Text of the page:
If, on December 20, 2023, (i.e., one year after royalties are received by The MLC) the dispute has not been resolved and the copyright owner is not engaged in active dispute resolution with the DSP, then The MLC is required to refund those disputed royalties to the DSP.

Specifically, the regulation states, “If the mechanical licensing collective has not been so directed within one year after the funds have been received from the digital music provider, and if there is no active dispute resolution occurring at that time, the mechanical licensing collective shall treat the funds as an overpayment.

The MLC will notify all parties who have provided Notices of Dispute when it receives royalties from a DSP.

If you do not submit a Notice of Dispute, then the Copyright Office regulations will deem that you do not dispute the claim of the applicable DSP, and you will, therefore, not receive payments from The MLC in connection with historical unmatched uses by that DSP for the works and the period identified by that DSP for you. This includes payments for previously unmatched uses that The MLC matches to such works, as well as any distributions of historical unmatched royalties based upon market share for such period.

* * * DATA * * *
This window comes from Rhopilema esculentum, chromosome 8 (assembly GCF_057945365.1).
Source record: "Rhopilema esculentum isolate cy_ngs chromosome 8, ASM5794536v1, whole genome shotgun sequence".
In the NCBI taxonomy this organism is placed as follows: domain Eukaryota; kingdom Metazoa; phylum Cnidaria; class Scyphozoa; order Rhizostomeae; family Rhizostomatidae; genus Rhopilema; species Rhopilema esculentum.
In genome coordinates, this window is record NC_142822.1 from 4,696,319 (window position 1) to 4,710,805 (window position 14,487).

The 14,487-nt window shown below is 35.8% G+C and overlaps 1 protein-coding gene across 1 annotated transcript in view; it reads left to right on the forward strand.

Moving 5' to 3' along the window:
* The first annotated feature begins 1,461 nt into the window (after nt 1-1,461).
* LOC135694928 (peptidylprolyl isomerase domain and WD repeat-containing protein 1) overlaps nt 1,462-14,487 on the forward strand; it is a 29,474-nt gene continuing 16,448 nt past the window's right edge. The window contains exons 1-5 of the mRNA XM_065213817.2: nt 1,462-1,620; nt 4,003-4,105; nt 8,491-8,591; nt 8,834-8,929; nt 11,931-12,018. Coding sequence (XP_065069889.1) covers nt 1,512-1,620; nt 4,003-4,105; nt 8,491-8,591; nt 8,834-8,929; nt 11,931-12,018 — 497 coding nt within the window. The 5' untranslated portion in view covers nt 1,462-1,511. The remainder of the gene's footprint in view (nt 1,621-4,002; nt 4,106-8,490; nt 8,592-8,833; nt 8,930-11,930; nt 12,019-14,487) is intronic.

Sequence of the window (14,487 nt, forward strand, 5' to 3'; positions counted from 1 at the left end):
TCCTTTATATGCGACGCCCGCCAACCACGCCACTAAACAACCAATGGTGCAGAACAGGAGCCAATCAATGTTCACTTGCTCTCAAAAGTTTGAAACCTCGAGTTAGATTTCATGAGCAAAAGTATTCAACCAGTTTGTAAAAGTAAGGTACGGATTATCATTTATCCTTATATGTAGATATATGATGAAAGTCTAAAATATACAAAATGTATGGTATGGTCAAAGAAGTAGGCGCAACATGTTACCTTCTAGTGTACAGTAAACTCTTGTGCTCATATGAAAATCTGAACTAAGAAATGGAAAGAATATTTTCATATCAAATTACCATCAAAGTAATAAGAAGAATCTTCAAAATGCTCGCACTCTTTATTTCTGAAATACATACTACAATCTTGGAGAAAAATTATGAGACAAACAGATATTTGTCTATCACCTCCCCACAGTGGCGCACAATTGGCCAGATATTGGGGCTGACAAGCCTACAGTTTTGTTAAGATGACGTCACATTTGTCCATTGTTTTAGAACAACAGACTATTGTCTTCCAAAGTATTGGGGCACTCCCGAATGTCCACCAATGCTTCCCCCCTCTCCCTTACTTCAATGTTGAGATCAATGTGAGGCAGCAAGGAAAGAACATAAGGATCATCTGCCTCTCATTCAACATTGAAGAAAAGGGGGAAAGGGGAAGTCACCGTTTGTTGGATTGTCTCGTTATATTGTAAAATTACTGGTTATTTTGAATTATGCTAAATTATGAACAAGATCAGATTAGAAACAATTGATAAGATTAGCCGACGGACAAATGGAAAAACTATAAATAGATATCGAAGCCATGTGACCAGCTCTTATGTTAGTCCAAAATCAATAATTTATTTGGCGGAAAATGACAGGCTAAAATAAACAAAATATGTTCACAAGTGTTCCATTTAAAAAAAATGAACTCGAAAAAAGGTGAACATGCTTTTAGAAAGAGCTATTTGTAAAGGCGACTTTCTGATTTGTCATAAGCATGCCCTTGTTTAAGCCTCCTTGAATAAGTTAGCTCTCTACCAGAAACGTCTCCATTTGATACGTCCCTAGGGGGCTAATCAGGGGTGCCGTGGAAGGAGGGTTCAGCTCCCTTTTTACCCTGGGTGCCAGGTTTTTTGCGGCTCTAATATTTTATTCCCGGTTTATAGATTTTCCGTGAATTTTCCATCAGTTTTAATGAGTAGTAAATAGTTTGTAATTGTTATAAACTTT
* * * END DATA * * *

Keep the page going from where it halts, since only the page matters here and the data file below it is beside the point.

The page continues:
Please email with any questions or if you think you should have received a notice from The MLC.

If you received a Legal Notice from The MLC, then either Spotify or Google/YouTube (as applicable) identified you as a party to a license, settlement, or other agreement containing a release of royalty claims. You may submit a Notice of Dispute citing that you do not believe you are a party to such an agreement as the basis for your dispute.

The regulation outlining this entire process is found in 37 CFR 210.10(c)(5). You can also reference the regulation along with supplementary information as published in the Federal Register here.




Please email if you have any specific questions. 

Please also note, however, that The MLC is only coordinating communications between copyright owners and Spotify and/or Google/YouTube. The MLC will not engage in or resolve any disputes and cannot provide legal advice. 



We encourage you to seek counsel from a qualified attorney to address questions specific to your circumstances.